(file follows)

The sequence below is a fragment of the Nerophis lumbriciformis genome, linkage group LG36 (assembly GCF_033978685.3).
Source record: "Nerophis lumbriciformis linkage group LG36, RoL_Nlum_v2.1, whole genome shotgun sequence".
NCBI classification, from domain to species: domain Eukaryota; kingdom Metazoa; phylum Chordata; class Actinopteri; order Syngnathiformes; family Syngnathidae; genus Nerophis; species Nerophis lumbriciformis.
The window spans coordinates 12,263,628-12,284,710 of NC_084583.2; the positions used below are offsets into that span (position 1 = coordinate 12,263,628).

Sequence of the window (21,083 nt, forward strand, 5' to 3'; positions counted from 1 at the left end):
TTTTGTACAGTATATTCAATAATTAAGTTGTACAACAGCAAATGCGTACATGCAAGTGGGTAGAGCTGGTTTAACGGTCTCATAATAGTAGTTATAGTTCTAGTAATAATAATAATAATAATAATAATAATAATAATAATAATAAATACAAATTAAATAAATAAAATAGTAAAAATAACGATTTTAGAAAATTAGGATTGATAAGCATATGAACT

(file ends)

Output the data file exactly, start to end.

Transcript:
The sequence below is a fragment of the Nerophis lumbriciformis genome, linkage group LG36 (assembly GCF_033978685.3).
Source record: "Nerophis lumbriciformis linkage group LG36, RoL_Nlum_v2.1, whole genome shotgun sequence".
NCBI classification, from domain to species: domain Eukaryota; kingdom Metazoa; phylum Chordata; class Actinopteri; order Syngnathiformes; family Syngnathidae; genus Nerophis; species Nerophis lumbriciformis.
The window spans coordinates 12,263,628-12,284,710 of NC_084583.2; the positions used below are offsets into that span (position 1 = coordinate 12,263,628).

Sequence of the window (21,083 nt, forward strand, 5' to 3'; positions counted from 1 at the left end):
TTTTGTACAGTATATTCAATAATTAAGTTGTACAACAGCAAATGCGTACATGCAAGTGGGTAGAGCTGGTTTAACGGTCTCATAATAGTAGTTATAGTTCTAGTAATAATAATAATAATAATAATAATAATAATAATAATAATAAATACAAATTAAATAAATAAAATAGTAAAAATAACGATTTTAGAAAATTAGGATTGATAAGCATATGAACT